Well, in case anyone might be wondering how ‘me too’ is expressed in Japanese, ‘Watashimo’, or ‘atashimo’ more specific to women, is the most basic translation of saying ‘me too’ in Japan.  If you’re a guy who’s been harassed you’d say ‘bokumo’ or ‘oremo’.  This might mean ‘I share the same opinion’ just as much as ‘this has happened to me too’ but a person’s opinion is often based on prior experience and of course you can be sharing the opinion with everyone else that this behaviour is not right on any occasion, towards anyone.  People are free to correct me on this if they know a more colloquial way but it seems quite simple to me.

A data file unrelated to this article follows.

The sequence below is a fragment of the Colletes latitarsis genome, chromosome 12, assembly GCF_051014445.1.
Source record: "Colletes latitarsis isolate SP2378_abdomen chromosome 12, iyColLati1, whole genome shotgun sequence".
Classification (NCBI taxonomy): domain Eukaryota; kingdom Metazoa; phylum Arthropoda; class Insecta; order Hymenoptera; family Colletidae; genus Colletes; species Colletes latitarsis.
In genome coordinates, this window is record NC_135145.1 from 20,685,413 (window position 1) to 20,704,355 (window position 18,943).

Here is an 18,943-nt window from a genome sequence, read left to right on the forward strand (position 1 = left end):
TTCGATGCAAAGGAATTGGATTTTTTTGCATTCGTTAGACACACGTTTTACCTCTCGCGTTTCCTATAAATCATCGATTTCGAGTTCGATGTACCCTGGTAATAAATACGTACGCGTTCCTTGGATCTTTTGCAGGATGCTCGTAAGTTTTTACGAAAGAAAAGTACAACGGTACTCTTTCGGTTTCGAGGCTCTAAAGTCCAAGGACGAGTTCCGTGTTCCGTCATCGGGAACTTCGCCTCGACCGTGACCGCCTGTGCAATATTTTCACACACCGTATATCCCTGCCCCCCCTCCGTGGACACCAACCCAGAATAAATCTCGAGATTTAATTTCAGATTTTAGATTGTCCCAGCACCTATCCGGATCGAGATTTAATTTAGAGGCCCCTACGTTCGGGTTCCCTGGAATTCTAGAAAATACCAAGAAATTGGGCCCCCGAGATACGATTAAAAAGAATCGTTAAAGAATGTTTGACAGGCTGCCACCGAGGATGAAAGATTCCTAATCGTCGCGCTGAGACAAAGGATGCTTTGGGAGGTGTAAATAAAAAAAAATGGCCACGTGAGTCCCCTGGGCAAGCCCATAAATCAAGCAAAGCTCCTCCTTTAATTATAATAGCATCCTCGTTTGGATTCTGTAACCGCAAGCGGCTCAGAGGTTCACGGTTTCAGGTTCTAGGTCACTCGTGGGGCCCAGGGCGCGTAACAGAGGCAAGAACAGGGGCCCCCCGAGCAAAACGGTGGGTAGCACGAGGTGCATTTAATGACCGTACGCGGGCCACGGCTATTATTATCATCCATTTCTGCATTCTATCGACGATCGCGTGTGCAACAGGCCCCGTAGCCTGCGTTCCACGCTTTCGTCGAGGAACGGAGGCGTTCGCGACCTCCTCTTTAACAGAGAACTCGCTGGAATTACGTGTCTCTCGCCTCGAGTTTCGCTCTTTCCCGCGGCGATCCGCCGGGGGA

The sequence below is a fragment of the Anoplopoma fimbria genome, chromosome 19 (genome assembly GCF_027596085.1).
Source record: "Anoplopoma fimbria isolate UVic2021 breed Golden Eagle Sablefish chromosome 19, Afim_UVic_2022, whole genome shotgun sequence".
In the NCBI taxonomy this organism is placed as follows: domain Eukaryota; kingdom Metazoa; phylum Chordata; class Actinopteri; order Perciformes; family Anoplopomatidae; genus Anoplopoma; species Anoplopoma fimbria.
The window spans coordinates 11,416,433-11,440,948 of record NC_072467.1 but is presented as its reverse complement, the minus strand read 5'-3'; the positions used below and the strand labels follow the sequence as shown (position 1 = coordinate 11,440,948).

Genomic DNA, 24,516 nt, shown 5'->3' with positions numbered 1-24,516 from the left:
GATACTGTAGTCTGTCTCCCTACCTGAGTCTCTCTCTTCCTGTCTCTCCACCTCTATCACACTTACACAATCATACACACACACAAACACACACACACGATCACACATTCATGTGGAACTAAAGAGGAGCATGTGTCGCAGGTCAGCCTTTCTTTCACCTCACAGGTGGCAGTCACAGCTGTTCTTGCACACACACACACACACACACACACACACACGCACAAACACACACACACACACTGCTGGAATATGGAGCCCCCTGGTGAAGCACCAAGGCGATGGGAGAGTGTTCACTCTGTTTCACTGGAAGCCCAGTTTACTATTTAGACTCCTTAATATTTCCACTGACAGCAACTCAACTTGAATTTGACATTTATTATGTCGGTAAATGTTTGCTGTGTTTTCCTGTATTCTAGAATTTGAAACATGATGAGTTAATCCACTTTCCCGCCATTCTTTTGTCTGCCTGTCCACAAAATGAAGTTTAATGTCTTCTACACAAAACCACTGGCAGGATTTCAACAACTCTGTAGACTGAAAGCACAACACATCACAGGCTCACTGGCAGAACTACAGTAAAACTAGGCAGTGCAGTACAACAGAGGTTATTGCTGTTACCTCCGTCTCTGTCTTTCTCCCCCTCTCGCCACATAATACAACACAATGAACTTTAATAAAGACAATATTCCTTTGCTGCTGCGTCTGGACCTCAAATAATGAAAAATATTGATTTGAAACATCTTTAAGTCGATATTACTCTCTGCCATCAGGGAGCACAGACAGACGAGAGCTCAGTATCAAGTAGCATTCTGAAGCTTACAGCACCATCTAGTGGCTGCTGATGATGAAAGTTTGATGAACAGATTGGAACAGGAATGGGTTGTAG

Strange weather

Reading can seem a 

rare pleasure but for me

it still beats n/f.


I’ve made quite a bit of time lately for reading lately, thanks to a certain hurricane which meant the time was made for me as online tv/film watching was unavailable but also, pre-hurricane, thanks to certain brilliant books I have been borrowing from the library which prompted me to ditch the online viewing (nf mainly, occasionally yt.) myself. In addition to the brilliant library books, I also decided to go back to ones on my shelf which I bought a year or two ago (and read – no tsundoku here!) but for some reason did not put them in my literature list.